Melissa Scasny-Nyback, “A Little Left of Center”:
“Like any President, Obama’s administration saw highs and lows, but I think many will remember him as someone who broke barriers in terms of being the first African-American elected. I think that reminded the country that it is important to look beyond the “same old, same old” and that previous boundaries are no longer there for those who wish to be President.”
Michelle Montany, “Progressive Libertarian”:
“While Obama deserves to remembered as an intelligent, charismatic, and likable leader with a long list of domestic wins and accomplishments, I believe as time goes on the aggressive nature of his foreign policy will overshadow the positive points of his eight years in office. The man who was awarded the Nobel Peace Prize went on to continue the Bush administrations’ neocon agenda, expanding the wars in the Middle East beyond Afghanistan and Iraq, leaving Syria in shambles, and nearly obliterating the country of Libya. Obama oversaw the proliferation of drone warfare, the installment of the unpopular Muslim Brotherhood in Egypt, the provision of arms to Saudi Arabia which have been used relentlessly against the people of Yemen, and a failed diplomacy with Putin over Ukraine and Syria, which has left relations with Russia at near Cold War levels of deterioration. In short, the world is less stable and more dangerous after eight years of Obama’s failed counter-terrorism strategies. In addition, with the continuation and expansion of the Patriot Act, government surveillance over citizens is at an all time high, and persecution of whistle-blowers has silenced dissent. Obama’s prolific use of rule by executive orders has created a never-before seen expansion of Presidential power which is now being handed to a potentially dangerous successor. Obama’s legacy deserves, in great part, to measured in the blood of the innocent lives destroyed by his aggressive and fruitless foreign entanglements.”
My own personal feelings are that President Obama’s legacy is a lowering of the bar for who is considered “qualified” to be president. And by “qualified” I don’t refer to ideology, but to experience. I abhor identity politics and was not swept up in the fervor, the “importance,” of electing the first African-American president. When people’s hearts are gladdened by the first this or the first that to be president, I feel as though a meeting was held wherein somebody banged a gavel and said, “Look, it’s decided, we picked a demographic from which we want to draw a chief executive from, and this candidate is the best we could do.” It doesn’t speak well to the qualifications of that candidate. Was Obama truly the best candidate for the job in 2008? I have no idea; all the oxygen in the room was sucked out by all the heavy breathing of him being the first African-American for the job. Elections to high office should not be influenced by affirmative action hiring practices (thank God it didn’t work out for Hillary Clinton).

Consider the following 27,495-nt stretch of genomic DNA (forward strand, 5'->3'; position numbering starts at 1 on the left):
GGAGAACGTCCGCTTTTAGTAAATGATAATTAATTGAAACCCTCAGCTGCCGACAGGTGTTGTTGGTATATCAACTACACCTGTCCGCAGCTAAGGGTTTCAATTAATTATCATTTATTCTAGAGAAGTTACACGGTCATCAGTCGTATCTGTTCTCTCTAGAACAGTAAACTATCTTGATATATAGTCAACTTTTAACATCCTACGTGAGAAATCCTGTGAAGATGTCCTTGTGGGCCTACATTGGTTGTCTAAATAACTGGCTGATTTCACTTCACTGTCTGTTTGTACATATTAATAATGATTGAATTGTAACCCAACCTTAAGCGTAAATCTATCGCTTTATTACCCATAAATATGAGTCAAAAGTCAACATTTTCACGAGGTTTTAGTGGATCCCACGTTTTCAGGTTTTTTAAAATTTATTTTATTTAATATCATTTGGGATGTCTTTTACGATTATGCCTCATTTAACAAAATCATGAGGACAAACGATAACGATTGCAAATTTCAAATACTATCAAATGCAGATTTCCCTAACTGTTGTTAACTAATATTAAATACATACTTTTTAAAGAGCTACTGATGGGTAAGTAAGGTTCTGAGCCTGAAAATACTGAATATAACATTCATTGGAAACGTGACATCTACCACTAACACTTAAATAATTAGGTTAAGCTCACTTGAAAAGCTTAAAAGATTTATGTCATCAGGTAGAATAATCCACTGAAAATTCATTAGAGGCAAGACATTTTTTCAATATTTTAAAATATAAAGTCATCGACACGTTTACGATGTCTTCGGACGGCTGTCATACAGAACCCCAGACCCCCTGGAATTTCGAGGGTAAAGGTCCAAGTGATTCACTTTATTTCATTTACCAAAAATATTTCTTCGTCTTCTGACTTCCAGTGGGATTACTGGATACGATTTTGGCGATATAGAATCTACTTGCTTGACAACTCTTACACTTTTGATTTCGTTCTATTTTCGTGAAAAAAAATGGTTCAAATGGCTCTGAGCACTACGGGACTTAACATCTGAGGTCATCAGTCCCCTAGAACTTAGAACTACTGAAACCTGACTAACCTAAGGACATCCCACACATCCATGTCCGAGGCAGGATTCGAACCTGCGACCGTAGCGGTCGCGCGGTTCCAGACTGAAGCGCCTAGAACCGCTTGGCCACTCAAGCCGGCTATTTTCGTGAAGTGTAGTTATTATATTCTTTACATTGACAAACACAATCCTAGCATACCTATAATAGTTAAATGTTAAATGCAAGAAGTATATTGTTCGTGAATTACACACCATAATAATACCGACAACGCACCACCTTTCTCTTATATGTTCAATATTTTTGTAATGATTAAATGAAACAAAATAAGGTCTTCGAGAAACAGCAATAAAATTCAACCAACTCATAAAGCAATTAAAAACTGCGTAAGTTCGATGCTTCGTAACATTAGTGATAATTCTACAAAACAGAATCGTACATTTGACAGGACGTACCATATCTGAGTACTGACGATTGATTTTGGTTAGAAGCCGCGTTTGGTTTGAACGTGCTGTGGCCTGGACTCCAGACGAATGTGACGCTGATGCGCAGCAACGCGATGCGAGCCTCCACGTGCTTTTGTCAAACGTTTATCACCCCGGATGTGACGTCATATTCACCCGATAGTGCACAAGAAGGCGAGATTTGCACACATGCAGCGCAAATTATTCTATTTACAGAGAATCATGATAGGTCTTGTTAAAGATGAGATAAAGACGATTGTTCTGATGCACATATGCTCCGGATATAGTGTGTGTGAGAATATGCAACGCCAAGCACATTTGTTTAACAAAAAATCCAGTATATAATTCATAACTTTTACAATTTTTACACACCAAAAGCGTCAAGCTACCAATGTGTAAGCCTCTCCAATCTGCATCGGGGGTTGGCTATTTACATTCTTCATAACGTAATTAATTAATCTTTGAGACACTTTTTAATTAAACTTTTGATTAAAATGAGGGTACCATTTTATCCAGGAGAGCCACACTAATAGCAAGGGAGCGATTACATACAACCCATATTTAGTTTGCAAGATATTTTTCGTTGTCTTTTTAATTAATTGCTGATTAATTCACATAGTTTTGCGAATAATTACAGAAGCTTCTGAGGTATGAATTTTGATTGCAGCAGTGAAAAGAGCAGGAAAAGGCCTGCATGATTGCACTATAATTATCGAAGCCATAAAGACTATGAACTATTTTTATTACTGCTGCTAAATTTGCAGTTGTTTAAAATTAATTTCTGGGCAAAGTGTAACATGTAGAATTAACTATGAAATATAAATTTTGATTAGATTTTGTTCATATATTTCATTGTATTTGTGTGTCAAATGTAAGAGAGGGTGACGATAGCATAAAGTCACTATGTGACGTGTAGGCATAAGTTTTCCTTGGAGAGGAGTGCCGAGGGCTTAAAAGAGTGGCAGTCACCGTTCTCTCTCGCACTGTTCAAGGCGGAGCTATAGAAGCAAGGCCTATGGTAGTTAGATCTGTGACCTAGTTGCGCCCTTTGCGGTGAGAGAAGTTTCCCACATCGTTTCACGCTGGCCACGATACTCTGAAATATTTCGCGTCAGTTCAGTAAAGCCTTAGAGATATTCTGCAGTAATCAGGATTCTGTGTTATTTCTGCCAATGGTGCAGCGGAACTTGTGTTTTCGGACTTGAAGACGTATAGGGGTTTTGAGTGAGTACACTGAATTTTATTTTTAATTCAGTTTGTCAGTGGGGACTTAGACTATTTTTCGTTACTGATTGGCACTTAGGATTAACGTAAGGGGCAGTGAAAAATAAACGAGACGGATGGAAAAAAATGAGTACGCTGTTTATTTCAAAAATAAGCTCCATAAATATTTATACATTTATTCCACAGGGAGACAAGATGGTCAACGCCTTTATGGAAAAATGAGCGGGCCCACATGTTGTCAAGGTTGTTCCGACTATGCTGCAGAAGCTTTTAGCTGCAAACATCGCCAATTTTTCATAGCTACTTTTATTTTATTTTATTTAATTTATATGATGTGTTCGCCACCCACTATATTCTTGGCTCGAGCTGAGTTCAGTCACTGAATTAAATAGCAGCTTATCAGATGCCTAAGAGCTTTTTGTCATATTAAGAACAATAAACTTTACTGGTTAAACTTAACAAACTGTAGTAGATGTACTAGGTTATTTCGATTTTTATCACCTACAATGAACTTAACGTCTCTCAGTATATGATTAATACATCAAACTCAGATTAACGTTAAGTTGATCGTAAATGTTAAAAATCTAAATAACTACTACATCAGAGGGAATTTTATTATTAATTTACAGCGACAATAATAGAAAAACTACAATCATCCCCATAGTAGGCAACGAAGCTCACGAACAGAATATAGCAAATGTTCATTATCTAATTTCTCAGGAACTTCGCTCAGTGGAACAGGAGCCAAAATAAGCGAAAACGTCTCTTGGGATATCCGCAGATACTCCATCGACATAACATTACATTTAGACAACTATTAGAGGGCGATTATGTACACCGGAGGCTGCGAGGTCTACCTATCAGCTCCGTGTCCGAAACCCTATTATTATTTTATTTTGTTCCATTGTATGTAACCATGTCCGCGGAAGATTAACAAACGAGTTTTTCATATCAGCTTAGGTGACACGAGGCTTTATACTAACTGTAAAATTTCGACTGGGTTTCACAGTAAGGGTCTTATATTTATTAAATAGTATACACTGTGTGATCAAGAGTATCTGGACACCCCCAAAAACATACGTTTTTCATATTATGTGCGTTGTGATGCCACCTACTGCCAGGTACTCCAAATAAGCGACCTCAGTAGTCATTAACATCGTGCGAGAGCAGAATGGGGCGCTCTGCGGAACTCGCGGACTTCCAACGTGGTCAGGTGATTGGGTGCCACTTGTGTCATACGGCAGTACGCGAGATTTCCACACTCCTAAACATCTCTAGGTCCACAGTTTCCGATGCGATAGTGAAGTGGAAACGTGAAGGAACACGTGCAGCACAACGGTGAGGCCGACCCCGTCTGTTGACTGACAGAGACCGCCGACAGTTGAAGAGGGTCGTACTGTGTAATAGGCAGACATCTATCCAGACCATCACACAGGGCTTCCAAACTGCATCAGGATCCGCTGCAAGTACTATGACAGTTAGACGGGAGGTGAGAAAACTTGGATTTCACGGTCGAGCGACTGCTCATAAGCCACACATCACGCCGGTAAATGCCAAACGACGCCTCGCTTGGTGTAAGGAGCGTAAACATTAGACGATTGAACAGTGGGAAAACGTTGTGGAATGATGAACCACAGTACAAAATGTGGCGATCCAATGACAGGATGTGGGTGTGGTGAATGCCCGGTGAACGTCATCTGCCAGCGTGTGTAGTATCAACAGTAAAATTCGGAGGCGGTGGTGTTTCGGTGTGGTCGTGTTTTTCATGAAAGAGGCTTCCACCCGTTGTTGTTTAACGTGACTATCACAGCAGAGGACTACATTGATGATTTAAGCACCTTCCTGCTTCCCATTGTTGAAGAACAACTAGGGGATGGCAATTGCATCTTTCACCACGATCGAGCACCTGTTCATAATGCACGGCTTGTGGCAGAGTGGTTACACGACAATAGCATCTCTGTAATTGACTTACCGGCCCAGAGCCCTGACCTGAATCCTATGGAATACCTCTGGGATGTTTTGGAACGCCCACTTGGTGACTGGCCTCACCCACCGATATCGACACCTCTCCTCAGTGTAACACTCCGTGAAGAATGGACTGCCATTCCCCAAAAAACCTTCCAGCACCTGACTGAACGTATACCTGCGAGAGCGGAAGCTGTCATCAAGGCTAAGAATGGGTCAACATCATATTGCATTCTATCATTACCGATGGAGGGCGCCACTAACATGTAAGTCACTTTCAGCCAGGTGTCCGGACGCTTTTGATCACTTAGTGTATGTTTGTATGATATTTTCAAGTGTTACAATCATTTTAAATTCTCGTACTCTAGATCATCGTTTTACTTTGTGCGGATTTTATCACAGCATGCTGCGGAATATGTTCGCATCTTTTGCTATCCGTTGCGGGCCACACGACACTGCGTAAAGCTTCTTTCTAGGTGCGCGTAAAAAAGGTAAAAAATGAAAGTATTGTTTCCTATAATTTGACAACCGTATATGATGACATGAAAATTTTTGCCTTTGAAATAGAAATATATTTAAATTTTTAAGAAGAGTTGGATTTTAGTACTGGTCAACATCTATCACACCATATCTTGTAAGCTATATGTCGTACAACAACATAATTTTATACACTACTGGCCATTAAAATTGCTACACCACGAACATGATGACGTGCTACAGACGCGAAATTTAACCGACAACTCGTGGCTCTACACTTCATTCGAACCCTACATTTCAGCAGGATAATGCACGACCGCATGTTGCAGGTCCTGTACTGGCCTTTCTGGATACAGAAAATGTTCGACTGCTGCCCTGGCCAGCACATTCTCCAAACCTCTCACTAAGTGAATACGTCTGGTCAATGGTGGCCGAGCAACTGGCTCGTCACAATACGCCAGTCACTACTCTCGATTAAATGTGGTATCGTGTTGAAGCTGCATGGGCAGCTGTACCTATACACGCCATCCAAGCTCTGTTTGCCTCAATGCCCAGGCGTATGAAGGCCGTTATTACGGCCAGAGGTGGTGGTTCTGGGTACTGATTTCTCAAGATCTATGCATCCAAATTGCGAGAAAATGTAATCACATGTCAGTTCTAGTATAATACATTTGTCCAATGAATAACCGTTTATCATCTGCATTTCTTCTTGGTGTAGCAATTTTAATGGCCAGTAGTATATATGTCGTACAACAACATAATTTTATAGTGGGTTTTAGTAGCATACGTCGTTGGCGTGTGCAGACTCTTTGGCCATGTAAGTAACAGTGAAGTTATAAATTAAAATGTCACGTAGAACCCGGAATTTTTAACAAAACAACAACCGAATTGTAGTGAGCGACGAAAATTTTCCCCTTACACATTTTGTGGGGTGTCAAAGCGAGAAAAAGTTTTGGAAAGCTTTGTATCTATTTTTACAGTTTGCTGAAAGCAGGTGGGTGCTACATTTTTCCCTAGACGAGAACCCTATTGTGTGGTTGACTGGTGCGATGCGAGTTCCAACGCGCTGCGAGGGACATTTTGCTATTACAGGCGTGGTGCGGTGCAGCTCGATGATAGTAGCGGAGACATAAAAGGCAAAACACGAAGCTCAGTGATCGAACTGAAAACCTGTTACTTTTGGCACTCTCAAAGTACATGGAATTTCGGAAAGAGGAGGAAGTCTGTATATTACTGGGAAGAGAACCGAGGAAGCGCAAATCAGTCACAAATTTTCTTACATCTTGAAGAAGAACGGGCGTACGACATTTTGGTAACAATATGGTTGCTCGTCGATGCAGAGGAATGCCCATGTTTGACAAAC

I don’t blame Obama for this. I blame the media outlets and late night TV shows that spent 8 years trying to convince Americans that George W. Bush was illegitimate, from Bush v. Gore through the constant repetition of how stupid he supposedly was. My own personal theory is that the media’s treatment of Bush helped create a feeling in the public mood of “Well, if George W. Bush could be president, then anyone could be president.” Thus, when a well-spoken Democrat (8 years is usually the most the pendulum can swing in one direction) whose lack of experience grants him a blank slate upon which can be painted the hopes of a war-weary populace mired in a recession, any and all other considerations of his qualifications become secondary.
So, the personification of Obama’s legacy is Donald Trump. We need a Commander-in-Chief, a sober head of state, someone who knows how to balance the competing interests of 535 federal legislators, as well as juggle an ever-expanding administrative state. I very much doubt Donald Trump is that man; yes, he’s had “executive experience,” but America needs a president who will exercise the mighty power of the United States government only as a last resort, but if it must be wielded, then it needs to be with conviction and foresight. Donald Trump will be our first Advertiser-in-Chief, a brilliant branding and marketing guru; I am not holding my breath that his hand on the tiller will be an even and steady one. But, thanks to Presidents Obama and Trump, American voters seemingly no longer demand a former governor, general or politician who had spent decades in public service before occupying the White House.
This post was written by Dillon Eliassen.
The views expressed here belong to the author and do not necessarily reflect our views and opinions.